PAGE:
4. Are we supposed to take the six husbands and their murders literally? I'm not so sure, and I have more than a sneaking suspicion that there is a lot of metaphor at play here. Almost all of them are stereotypes and each one of them seems to have a character flaw of his own. Are these individual problems supposed to be viewed as a representation of masculinity as a whole? Is Susanna merely killing these husbands or is she trying to get rid of these traits from all men? Is it simply a quest for Susanna to find the right soul mate, one without flaws, a quest which eventually leads her to her seventh husband?
5. Despite all the flaws (the scene which plays as the end credits roll is an epic misstep), few directors are capable of understanding the aesthetics of filmmaking the way Bhardwaj does. He may always be adapting from literary works, but he understands that cinema is a wholly different medium -- both visually and aurally, the film is superb. That cut from the menacing night to the white cat in snow will easily rank among the best shots of the year (and how about that splash of blood in the opening sequence for an unforgettable image!). The background score seems to have a life of its own (as was the case with Kaminey's sensational score), and at least two of Bhardwaj's songs are exceptional. As a director, he may not have been able to make everything work together in the end, but he absolutely nails the mood and tone of individual plotlines.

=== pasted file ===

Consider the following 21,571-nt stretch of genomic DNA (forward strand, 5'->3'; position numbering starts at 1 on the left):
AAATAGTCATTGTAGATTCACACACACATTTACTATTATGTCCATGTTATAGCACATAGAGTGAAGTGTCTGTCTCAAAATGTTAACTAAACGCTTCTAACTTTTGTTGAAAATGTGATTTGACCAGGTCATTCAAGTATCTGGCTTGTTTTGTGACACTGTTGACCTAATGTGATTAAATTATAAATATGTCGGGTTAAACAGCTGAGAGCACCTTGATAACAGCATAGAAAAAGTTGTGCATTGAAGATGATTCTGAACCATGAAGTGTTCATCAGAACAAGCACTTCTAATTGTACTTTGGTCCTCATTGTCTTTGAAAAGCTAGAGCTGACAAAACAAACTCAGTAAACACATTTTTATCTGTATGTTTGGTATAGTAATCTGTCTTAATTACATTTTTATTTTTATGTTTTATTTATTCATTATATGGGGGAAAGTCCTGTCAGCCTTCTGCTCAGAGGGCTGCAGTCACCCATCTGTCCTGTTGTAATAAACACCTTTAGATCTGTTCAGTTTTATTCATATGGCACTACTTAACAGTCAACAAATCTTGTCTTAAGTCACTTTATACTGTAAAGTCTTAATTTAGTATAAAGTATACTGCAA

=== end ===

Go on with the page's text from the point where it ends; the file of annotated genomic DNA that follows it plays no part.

6. I'm still stumped regarding the use of actual historical events in the background during the course of the film. If this was just a novel way to convey the timeline, it seems unnecessary and if it has a deeper meaning or subtext, it hasn't been revealed to me after two full viewings. Any thoughts would be welcome.
7. Which brings us to the big question, of course: The seventh crime. We know that her seventh "husband" is Jesus, as we see Susanna becoming a nun at the end of the film and accepting Jesus as the only man in her life. The scene which immediately follows shows her confessing her "seven crimes" -- a number of possibilities have come up in discussions and I think two of these can be easily dismissed: It's definitely not Aunt Maggie's death (too literal) and it's certainly not the murder of the dog (too ridiculous). There are two that make enough sense to be equally possible. The first theory suggests that perhaps Susanna is referring to her own metaphorical "murder", where she kills her old self and accepts her new life as a nun. We also see Arun mentioning this to his wife in the last scene ("She is dead for ever"). My own reading of the film makes me believe more in the second theory: that the seventh crime is actually the crucifixion of Christ. As a nun, Susanna realizes that Jesus died for our sins and that all human beings are responsible for his death. It seems to be more in keeping with her constant search for God throughout the film, right from the first marriage and indicates, perhaps, that she has finally realized the gravity of sins committed by her during her life.